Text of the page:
2:19 p.m. ET, September 4, 2020

Connecticut suspends high school football this fall due to the pandemic

From CNN’s Anna Sturla and David Close

Full-contact high school football is suspended for the fall semester, the Connecticut Interscholastic Athletic Conference (CIAC) announced Friday. 

The decision came about after discussions with the state's Department of Public Health, which said it was "unlikely to support higher risk athletic activities (including full contact HS football) during the fall semester," according to a press release from the CIAC.

"Without DPH support, the CIAC cannot move forward with a full contact season as it would place superintendents and boards of education in the impossible position of acting against the recommendation of a state agency," the CIAC said in the release.

Some context: The CIAC initially supported a return to team practice on Sept. 21, with games beginning Oct. 1, according to the statement.

The conference said it would work in conjunction with coaches to provide football players with “the best low risk and moderate experiences possible,” though it was not immediately clear what those would be.

There are at least ten other states to have previously announced the cancellation of HS football this year, CNN reported.

1:46 p.m. ET, September 4, 2020

Biden says he has been tested for Covid-19 and will continue to be tested on a regular basis

From CNN's Sarah Mucha

Democratic presidential nominee Joe Biden told CNN's MJ Lee that he has been tested once for Covid-19 and will continue to be tested on a regular basis.

When asked by Lee about the President's comments mocking him for wearing a mask, he replied, "It's hard to respond to something so idiotic."

1:32 p.m. ET, September 4, 2020

Biden on the importance of mask-wearing: "I listen to scientists. This is not a game."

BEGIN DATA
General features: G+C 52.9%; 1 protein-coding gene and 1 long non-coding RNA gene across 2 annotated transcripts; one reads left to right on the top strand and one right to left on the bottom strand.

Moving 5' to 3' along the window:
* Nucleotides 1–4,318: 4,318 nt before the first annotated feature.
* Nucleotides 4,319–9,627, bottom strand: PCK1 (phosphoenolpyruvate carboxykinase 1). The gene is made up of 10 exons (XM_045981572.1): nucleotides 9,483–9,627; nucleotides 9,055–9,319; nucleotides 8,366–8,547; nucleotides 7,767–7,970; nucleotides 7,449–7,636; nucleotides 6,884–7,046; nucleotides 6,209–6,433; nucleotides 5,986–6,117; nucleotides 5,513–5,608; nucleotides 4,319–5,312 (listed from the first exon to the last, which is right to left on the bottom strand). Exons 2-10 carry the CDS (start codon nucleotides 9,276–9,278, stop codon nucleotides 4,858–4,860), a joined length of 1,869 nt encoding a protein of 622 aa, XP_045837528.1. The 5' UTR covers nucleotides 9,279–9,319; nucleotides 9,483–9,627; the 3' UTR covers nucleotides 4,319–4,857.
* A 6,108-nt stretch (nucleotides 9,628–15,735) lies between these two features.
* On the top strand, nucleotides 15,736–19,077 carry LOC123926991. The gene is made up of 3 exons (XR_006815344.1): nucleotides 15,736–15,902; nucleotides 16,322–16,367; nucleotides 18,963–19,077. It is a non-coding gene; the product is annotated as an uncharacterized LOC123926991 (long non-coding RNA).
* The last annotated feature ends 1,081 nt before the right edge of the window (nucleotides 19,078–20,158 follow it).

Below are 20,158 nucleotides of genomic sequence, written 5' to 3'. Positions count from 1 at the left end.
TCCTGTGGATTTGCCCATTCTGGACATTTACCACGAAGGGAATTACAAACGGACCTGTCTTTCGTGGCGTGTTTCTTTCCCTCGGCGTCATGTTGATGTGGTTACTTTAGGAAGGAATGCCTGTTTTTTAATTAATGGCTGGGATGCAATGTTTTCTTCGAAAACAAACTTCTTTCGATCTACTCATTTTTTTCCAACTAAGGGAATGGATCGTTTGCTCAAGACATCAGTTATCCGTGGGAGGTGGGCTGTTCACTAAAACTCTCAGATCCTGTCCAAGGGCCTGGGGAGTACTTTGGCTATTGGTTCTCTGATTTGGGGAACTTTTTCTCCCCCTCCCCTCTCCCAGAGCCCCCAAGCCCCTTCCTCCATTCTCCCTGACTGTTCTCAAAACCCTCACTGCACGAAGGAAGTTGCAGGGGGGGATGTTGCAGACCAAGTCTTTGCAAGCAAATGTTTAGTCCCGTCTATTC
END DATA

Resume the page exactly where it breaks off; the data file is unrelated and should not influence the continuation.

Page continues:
Democratic presidential nominee Joe Biden was asked to weigh in on President Trump's mockery of Biden's use of face masks while in public.

The President yesterday said the mask "gives him a feeling of security." Trump added that, "If I was a psychiatrist, I'd say this guy has some big issues." Those comments run counter to the advice of public health experts, who have emphasized the importance of face coverings during the pandemic.

Today, Biden said, "It's hard to respond to something so idiotic."

"I'm a smart fella," Biden said. "I listen to scientists. This is not a game."

Remember: Masks are primarily recommended and used to prevent people who have the virus from infecting others.


1:22 p.m. ET, September 4, 2020

Biden: Trump has made American workers' jobs "life-or-death work"

Democratic presidential nominee Joe Biden criticized President Trump's response to coronavirus, saying the President is putting American workers' lives on the line.

"Donald Trump's malpractice during this pandemic has made being a working American a life-or-death work," Biden said.

Biden said Trump "doesn't see nearly 30 million Americans on unemployment," or all of the small businesses that are closed right now.

Trump doesn't understand the teachers who are "afraid that doing their job — a job they love — could bring the virus home to the people they love."

"He wants us to believe that we're doing better," Biden said.


1:43 p.m. ET, September 4, 2020